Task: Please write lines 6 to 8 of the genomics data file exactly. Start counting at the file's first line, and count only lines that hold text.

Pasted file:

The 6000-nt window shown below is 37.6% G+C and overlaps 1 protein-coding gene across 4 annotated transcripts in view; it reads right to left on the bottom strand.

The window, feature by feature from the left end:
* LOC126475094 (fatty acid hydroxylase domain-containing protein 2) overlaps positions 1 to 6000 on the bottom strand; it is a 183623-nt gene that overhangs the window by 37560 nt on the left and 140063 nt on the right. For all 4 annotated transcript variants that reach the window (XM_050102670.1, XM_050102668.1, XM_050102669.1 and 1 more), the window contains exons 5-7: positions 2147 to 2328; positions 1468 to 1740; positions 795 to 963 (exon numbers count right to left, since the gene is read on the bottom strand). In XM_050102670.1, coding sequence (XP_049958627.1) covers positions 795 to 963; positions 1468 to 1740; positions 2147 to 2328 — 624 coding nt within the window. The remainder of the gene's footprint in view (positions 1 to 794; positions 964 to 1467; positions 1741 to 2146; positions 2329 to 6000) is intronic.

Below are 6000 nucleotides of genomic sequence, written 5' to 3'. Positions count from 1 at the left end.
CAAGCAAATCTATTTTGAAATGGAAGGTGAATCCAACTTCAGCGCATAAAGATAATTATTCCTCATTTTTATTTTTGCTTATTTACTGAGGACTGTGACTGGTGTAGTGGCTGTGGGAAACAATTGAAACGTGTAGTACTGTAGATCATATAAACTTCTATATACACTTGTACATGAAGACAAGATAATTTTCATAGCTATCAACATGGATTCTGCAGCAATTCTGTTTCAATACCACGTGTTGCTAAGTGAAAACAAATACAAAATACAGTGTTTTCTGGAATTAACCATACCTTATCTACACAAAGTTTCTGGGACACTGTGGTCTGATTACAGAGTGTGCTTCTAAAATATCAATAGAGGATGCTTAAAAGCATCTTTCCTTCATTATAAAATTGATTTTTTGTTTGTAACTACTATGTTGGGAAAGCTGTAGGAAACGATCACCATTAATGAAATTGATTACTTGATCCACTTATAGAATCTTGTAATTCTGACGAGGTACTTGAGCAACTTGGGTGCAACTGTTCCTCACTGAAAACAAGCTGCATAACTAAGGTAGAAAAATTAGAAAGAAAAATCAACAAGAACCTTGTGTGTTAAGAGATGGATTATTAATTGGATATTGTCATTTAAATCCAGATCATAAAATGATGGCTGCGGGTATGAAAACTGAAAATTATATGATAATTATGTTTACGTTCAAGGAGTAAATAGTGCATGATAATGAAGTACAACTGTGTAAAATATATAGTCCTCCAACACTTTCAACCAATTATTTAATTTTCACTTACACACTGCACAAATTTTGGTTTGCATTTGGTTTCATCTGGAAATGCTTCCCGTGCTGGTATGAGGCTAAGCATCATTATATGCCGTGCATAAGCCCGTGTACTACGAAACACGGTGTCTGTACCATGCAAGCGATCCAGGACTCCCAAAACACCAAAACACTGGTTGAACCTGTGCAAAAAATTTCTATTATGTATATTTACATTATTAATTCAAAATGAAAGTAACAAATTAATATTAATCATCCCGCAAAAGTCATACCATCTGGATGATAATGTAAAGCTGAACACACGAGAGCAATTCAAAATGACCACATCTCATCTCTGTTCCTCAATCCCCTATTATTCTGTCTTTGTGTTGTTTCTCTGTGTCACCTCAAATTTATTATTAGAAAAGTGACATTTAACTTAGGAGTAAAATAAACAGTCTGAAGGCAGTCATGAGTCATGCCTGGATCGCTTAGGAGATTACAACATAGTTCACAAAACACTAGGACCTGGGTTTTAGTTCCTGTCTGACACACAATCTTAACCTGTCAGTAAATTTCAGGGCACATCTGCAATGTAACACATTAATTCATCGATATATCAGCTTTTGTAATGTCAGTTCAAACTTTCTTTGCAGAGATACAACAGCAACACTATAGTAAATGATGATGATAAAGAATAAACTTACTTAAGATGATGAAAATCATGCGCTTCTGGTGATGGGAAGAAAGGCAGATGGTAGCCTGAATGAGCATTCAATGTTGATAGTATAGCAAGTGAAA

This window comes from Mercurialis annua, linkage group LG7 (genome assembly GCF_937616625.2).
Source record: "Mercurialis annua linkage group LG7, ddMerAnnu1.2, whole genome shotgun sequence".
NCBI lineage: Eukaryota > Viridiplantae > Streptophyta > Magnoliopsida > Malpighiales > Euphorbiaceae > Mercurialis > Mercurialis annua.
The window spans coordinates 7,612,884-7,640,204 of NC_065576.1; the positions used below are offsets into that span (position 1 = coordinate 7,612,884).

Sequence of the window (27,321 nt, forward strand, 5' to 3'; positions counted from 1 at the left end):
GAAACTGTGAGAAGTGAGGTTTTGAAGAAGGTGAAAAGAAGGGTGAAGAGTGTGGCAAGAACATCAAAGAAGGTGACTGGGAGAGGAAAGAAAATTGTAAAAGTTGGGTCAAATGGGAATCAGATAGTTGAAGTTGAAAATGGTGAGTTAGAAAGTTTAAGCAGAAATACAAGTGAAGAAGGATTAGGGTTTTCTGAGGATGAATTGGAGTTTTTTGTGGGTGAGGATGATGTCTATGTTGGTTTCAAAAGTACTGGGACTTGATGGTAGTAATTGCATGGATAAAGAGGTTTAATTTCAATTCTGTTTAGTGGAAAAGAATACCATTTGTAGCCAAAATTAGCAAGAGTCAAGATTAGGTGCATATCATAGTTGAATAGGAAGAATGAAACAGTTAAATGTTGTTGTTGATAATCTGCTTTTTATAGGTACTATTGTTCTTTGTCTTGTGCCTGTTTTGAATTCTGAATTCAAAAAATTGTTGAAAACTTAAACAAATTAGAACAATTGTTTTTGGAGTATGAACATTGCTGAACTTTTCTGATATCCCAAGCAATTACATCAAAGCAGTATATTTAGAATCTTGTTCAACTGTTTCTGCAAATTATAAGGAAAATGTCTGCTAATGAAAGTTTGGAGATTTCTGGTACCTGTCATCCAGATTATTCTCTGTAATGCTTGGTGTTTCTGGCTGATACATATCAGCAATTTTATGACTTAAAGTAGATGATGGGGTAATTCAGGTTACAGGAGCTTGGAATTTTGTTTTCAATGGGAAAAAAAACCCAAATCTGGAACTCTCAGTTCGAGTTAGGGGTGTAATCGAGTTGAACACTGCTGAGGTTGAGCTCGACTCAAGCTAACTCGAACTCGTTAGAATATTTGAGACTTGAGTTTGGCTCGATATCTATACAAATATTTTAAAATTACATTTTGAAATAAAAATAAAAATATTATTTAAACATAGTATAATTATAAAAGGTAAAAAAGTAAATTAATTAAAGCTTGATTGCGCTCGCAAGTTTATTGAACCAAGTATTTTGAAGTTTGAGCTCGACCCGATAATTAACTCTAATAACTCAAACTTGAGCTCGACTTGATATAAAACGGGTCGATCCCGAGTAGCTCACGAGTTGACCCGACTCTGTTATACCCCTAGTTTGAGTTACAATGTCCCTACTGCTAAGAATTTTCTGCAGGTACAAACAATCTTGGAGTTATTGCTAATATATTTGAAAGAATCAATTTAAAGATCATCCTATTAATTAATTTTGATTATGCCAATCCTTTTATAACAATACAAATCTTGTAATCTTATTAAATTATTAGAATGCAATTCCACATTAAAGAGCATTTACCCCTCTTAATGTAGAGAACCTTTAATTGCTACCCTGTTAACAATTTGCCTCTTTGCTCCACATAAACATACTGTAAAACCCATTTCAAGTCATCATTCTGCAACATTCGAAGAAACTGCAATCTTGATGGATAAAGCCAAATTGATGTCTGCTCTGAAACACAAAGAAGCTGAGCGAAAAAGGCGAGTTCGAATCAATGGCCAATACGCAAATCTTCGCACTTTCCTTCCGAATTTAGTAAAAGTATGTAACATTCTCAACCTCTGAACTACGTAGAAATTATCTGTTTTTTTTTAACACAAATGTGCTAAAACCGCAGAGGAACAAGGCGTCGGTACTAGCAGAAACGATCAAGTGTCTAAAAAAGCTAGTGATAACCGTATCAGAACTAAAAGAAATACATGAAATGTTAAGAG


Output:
This window comes from Mercurialis annua, linkage group LG7 (genome assembly GCF_937616625.2).
Source record: "Mercurialis annua linkage group LG7, ddMerAnnu1.2, whole genome shotgun sequence".
NCBI lineage: Eukaryota > Viridiplantae > Streptophyta > Magnoliopsida > Malpighiales > Euphorbiaceae > Mercurialis > Mercurialis annua.